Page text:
Welcome to St Austin's Catholic Parish, Stafford
If you would like to speak to someone about safeguarding and the Church’s work, please call
0121 230 6240. If you would like to speak to someone independent of the Church you can contact the NSPCC on 0808 800 5000.
Message from Archbishop Bernard Longley:
This week the Independent Inquiry into Child Sexual Abuse (IICSA) has published its report on the Archdiocese of Birmingham.
We apologise to all victims and survivors of child sex abuse. We hope that with this Inquiry they feel that they have been listened to. Even so, words are not enough.
We are committed to continuing to improve our safeguarding procedures and to listen to and learn from victims and survivors. Past failings must never happen again. The diocesan response to the report can be found at
If you have a safeguarding matter to report please contact the Archdiocese safeguarding team on 0121 230 6240 or via email: email@example.com
Listen to this Sunday's Gospel reading by visiting the website www.sundaygospel.co.uk.
20th Sunday in Ordinary Time
A String of Pearls
People place a high value on a string of flawless, natural, graduated pearls. The Hebrew word for preaching, charaz, means ‘stringing pearls’. Luke’s chapter 12, from which we have an excerpt for this 20th Sunday of the Year, could be described as a collection of some of Jesus’ verbal pearls. While he gave them no particular order or connectedness, we can look at some of his teachings from the entire chapter.
We are to avoid hypocrisy which is another word for insincerity.
We are to be fearless, because one person’s power over another is limited to this life. One person may take the life of another, but not their soul. Matthew (10:28) records Jesus’ warning about fearing the one (Satan) who can destroy both body and soul in hell. Also, we are to be fearless because God’s care of us is highly detailed. Again, from Matthew (10:29): “Can you not buy two sparrows for a penny? And yet not one falls to the ground without your Father knowing. Why, every hair on your head has been counted.”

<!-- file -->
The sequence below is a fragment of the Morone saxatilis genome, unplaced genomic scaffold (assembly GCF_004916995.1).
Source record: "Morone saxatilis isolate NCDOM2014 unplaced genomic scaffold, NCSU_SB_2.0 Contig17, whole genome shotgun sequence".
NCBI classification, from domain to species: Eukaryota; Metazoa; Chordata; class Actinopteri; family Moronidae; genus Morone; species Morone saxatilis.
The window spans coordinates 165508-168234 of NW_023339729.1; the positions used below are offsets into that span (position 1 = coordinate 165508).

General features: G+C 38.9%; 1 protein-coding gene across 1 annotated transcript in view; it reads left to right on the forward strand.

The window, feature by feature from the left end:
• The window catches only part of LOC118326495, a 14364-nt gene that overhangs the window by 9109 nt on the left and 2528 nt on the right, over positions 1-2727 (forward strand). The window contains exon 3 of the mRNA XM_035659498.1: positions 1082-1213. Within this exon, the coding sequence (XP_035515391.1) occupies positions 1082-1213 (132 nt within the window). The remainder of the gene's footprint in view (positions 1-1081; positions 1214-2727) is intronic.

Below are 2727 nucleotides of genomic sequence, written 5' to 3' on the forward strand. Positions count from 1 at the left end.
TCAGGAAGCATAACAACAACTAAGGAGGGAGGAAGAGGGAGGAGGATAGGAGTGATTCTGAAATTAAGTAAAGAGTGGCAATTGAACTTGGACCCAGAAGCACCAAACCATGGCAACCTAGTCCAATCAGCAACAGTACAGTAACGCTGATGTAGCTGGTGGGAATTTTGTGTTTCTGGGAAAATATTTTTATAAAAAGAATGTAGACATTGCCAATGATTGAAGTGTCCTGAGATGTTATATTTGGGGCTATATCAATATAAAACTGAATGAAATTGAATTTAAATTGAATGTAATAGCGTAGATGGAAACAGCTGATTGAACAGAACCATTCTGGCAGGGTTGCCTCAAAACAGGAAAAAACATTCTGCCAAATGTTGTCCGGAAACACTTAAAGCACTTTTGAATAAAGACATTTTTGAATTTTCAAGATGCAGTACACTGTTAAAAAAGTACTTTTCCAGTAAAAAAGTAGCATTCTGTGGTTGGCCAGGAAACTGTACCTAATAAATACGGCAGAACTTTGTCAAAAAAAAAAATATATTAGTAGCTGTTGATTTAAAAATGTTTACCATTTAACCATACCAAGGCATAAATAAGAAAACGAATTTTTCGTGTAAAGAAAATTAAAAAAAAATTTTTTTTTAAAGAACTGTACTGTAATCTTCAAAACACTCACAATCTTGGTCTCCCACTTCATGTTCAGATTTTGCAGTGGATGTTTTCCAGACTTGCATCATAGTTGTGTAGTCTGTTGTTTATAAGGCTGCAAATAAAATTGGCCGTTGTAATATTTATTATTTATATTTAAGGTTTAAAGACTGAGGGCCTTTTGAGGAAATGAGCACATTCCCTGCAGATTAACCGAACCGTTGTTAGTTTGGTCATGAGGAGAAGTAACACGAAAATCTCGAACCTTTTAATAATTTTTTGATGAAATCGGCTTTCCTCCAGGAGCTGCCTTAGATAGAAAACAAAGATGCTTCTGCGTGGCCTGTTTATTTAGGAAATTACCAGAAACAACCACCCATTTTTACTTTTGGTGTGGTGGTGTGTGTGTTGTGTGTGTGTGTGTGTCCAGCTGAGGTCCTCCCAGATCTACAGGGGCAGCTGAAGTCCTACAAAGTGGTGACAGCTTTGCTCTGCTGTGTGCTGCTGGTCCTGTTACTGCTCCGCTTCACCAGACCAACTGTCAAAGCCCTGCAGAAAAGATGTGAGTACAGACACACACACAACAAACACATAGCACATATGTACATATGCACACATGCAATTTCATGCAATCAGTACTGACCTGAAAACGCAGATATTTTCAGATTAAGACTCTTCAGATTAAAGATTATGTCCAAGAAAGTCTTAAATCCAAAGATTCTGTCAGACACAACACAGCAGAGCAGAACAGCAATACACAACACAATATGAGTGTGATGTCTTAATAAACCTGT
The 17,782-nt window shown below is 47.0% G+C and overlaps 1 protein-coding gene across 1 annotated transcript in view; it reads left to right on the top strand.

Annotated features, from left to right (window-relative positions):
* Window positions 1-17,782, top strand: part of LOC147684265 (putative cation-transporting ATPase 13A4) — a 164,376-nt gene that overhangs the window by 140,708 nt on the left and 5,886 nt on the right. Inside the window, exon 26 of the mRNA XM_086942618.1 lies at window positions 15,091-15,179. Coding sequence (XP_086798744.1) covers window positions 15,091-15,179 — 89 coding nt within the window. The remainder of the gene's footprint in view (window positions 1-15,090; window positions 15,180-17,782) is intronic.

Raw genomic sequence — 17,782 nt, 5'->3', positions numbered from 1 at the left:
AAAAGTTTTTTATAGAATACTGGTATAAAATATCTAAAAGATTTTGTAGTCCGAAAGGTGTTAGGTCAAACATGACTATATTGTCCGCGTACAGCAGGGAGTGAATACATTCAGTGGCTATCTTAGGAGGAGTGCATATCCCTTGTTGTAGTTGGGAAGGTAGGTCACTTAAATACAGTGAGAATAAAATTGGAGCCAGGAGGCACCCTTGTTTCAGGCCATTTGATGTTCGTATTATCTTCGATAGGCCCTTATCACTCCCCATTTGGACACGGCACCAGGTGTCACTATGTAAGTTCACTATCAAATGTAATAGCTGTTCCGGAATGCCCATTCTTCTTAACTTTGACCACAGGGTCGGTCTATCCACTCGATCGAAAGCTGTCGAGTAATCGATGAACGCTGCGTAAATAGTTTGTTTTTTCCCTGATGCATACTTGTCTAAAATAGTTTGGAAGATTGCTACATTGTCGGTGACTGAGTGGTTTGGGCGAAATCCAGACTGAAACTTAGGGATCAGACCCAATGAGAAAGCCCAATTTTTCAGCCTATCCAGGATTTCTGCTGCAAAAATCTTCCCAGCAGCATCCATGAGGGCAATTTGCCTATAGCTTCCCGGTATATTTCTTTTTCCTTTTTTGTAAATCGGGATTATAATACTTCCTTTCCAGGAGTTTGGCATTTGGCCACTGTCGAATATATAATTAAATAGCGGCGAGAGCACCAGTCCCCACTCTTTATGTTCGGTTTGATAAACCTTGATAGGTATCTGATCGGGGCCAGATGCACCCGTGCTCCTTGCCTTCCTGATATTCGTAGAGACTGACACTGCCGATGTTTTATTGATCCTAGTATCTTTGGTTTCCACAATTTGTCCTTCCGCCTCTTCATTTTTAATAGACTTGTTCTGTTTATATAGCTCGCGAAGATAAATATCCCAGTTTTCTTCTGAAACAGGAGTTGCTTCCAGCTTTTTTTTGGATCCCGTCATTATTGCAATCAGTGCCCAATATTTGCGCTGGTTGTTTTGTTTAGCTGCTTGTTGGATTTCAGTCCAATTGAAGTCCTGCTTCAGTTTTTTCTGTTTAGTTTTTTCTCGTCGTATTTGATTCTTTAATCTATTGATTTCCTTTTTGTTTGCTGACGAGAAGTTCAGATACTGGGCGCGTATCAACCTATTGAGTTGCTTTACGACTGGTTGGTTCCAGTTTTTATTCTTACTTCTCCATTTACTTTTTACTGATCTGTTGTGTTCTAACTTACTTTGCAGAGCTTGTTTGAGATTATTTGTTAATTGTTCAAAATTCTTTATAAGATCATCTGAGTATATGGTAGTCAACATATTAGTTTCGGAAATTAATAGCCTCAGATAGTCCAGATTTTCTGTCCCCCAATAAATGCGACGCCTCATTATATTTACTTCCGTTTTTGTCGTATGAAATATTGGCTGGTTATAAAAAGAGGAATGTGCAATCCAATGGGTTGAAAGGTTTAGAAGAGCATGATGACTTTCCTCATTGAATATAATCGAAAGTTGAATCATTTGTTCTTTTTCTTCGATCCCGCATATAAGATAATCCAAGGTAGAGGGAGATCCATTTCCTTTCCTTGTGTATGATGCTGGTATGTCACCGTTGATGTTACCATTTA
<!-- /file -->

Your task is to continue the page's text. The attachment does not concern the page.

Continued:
We are to beware of the unforgivable sin, the sin against the Holy Spirit. Those who heard Jesus speak about the Holy Spirit, at this stage in his ministry, had the understanding of the Spirit that was common among the Jews. A Jew who witnessed the manifestly good work of God and then described it as evil, was closing his/her heart to God. Perhaps, in our time, there are instances where there have been the unjust suppression of dissenting voices both within the Church and within the wider society. In Matthew (12:31) Jesus says: “And so I tell you, every human sin and blasphemy will be forgiven, but blasphemy against the Spirit will not be forgiven.”
Jews understood God’s Spirit as the bringer of Truth to people and as the enabler who made it possible for people to grasp God’s Truth. There’s the old adage ‘use it or lose it’. By repeatedly rejecting God’s Spirit, and repeatedly choosing our own will, we can become impervious to God’s Spirit. As a consequence, we see evil as good and good as evil. A classic example would be the Scribes and the Pharisees who had so blinded and deafened themselves to God that when he came amongst them, they called him the devil.
Why is there an unforgiveable sin? Because when a person no longer recognises and seeks that which is good, when goodness no longer holds any appeal to them, they are unable to repent. It is not God that disbars them, they disbar themselves.